By Robin Clutters

DENVER (CBS4)– May is Pre-eclampsia Awareness Month. Pre-eclampsia affects two out of 100 pregnant women. It’s a blood pressure condition believed to originate in the placenta, which is why it’s only seen during pregnancy. It typically affects women toward the end of their pregnancy, and sometimes after they deliver.

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On CBSN Denver, we talked to Dr. Beth Carewe from Premier OBGYN at Rose Medical Center. She says women with underlying health conditions are most at risk for pre-eclampsia, as well as women who are over 35.

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“Pre-eclampsia leads to elevated blood pressure, which can affect other organs such as the liver and the kidneys,” says Dr. Carewe. “It can also affect some of the blood clotting pathways in our bodies, which can affect how blood is transferred through the placenta. That can sometimes even affect fetal growth.”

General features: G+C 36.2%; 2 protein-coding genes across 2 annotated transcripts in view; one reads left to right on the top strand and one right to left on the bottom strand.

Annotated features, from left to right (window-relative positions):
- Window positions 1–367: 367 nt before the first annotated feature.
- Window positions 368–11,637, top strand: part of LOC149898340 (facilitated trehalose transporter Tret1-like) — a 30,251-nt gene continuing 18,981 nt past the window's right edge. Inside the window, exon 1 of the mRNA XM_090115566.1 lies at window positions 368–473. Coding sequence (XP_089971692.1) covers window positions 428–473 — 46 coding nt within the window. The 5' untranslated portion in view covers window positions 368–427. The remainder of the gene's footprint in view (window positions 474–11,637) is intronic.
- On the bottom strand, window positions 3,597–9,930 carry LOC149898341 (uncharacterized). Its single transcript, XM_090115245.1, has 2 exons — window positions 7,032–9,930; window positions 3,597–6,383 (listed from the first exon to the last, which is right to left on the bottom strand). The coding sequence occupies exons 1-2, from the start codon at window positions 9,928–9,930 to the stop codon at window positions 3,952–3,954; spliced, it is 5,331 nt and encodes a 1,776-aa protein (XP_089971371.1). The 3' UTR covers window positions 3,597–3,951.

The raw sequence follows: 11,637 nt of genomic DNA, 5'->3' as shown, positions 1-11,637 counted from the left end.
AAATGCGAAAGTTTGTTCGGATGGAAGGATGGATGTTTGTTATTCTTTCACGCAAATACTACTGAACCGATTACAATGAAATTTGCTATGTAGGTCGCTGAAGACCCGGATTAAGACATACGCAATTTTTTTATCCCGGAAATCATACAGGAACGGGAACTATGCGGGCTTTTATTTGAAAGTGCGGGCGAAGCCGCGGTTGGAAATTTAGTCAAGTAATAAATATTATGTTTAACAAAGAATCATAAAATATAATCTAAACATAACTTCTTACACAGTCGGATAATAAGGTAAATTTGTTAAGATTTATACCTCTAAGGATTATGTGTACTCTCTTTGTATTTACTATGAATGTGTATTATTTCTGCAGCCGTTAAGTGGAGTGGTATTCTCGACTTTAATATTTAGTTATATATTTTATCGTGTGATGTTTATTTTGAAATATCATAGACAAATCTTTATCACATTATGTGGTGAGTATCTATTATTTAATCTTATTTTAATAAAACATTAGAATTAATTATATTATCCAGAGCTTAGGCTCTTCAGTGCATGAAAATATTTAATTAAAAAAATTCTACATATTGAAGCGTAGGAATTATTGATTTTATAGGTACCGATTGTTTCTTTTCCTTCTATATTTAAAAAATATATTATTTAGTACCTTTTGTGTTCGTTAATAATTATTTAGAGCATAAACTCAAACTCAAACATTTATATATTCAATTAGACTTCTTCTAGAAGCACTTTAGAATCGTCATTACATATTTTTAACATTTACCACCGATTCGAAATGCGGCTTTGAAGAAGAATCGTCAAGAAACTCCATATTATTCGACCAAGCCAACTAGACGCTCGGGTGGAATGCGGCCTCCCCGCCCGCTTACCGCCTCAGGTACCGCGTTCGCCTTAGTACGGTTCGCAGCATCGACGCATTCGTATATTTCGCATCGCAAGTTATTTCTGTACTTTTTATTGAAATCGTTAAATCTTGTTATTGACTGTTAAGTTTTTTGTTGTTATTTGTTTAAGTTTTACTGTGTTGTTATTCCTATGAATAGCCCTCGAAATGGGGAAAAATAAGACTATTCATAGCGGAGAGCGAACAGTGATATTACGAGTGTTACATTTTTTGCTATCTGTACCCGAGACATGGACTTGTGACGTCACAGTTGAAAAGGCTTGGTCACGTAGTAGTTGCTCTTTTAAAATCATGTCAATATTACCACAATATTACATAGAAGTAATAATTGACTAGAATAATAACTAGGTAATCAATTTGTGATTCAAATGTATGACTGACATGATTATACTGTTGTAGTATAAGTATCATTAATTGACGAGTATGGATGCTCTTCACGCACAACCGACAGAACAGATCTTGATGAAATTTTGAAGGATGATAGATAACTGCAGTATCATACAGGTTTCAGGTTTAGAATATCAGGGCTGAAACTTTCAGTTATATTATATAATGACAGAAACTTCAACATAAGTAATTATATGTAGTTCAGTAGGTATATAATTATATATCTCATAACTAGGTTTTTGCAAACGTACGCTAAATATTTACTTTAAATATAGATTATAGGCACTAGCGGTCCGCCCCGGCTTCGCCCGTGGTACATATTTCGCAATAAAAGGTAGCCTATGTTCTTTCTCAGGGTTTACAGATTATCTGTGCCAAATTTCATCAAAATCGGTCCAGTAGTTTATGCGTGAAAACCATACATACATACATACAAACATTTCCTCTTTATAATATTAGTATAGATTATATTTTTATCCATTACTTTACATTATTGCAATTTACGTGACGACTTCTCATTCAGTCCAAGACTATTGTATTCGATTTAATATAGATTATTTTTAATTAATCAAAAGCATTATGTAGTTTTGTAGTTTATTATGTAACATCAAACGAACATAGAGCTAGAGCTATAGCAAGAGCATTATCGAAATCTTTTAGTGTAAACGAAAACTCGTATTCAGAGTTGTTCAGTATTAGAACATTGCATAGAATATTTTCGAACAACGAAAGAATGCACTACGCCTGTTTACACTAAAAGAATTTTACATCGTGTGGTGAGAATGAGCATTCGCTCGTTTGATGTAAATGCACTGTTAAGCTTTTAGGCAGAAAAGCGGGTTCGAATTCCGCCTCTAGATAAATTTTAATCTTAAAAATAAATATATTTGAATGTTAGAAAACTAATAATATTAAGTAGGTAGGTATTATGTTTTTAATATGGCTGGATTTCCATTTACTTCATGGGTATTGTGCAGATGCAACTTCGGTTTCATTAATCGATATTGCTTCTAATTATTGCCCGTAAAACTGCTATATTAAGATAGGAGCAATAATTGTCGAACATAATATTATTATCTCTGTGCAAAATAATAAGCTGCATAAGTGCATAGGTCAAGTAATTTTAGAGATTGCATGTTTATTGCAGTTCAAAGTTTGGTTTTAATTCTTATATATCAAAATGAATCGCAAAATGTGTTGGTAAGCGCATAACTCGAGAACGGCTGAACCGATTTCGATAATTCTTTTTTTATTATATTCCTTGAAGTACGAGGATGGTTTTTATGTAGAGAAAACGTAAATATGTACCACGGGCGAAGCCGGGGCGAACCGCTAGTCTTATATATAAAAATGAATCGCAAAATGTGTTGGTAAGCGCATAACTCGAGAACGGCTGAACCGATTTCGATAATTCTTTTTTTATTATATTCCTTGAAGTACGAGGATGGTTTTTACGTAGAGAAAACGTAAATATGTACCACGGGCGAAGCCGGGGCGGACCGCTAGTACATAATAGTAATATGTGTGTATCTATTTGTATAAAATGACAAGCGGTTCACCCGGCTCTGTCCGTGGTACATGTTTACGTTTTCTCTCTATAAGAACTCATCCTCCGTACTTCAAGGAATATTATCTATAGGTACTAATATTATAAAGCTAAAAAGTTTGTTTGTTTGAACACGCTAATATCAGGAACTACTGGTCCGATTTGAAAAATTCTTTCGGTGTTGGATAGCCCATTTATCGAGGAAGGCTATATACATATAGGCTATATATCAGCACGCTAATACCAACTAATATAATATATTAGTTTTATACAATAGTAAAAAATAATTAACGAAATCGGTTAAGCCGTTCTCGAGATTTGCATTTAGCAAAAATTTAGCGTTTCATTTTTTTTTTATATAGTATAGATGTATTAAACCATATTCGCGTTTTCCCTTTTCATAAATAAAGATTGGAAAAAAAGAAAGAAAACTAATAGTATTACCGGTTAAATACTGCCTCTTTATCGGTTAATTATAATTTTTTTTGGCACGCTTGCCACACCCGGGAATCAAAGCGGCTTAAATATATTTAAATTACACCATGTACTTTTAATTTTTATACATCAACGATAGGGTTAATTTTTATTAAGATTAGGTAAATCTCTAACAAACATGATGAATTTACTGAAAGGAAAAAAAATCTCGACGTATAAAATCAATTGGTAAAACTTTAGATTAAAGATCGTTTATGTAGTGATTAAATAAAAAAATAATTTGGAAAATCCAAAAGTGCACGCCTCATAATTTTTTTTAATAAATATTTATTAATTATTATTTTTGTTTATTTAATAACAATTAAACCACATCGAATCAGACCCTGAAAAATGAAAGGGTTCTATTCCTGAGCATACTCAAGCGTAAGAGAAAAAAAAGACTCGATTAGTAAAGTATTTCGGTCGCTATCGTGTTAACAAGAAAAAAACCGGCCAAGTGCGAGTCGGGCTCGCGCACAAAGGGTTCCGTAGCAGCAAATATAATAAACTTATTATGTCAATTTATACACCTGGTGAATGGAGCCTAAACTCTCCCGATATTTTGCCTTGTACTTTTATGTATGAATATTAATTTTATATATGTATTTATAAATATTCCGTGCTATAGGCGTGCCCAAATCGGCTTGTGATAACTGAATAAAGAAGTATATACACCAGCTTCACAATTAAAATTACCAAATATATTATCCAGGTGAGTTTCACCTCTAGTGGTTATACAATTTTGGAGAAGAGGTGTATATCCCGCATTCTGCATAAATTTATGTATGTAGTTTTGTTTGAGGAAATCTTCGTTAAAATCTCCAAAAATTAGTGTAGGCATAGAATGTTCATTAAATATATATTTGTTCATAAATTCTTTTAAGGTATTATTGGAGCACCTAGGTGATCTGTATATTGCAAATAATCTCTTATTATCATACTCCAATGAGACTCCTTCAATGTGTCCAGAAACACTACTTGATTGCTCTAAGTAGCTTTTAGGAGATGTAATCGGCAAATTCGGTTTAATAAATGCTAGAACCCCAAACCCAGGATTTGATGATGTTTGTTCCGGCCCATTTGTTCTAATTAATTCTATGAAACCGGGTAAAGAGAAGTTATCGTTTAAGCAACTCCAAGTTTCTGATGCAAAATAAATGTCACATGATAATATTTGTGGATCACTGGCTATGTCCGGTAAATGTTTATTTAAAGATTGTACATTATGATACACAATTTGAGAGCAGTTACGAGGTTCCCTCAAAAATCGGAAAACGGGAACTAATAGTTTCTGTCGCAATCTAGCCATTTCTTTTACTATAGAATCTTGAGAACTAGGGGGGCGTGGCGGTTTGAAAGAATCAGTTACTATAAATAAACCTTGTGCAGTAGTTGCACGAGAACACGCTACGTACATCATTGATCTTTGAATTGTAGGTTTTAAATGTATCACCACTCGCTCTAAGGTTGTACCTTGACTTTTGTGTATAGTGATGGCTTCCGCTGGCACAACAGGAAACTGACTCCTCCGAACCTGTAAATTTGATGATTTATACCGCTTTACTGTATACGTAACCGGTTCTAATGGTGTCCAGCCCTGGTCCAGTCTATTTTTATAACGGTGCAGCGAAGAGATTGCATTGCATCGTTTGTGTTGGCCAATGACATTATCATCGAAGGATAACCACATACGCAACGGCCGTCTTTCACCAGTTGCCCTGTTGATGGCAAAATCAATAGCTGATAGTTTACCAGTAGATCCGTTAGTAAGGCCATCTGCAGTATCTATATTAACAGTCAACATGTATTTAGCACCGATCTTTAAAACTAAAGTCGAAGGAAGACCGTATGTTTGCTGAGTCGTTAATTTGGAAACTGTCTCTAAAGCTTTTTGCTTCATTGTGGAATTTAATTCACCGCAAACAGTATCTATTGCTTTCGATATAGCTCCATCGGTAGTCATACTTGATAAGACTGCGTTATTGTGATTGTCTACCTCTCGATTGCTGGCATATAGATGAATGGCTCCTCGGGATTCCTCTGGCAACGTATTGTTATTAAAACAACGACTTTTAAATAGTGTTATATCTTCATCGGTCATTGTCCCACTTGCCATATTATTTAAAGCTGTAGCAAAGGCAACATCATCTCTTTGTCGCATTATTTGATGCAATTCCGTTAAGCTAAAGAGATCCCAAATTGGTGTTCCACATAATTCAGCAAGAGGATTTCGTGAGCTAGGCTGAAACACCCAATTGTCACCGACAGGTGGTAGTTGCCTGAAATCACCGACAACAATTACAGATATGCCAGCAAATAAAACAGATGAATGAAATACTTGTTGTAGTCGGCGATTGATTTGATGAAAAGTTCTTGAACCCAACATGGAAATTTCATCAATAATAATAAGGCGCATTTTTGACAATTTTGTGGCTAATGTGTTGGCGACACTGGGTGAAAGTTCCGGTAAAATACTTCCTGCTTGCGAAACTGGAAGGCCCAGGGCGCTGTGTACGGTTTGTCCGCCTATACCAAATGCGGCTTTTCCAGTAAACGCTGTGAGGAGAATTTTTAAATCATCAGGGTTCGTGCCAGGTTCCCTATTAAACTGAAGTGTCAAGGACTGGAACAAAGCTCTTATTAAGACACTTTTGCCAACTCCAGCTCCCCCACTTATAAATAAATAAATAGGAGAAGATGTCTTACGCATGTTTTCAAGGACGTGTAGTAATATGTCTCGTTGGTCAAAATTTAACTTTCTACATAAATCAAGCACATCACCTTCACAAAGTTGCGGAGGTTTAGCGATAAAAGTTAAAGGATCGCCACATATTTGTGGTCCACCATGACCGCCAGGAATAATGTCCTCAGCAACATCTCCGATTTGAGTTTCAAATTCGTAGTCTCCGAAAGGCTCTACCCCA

Symptoms include headaches, spots in your vision, swelling in the hands and feet, and even pain on your right side under your ribs.

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“The most important thing is to tell you’re doctor if you’re having any of the signs of pre-eclampsia,” says Dr. Carewe. “Your doctor will check your blood pressure and can do other tests to see if there are any other changes.”

Women who have a history of pre-eclampsia are at a higher risk for developing other cardiovascular diseases as they get older.

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“It’s very important to make sure that even if you’re outside of childbearing age, if you’ve had pre-eclampsia, make sure to let your doctor know so they can assess your risk accordingly.”

Robin Clutters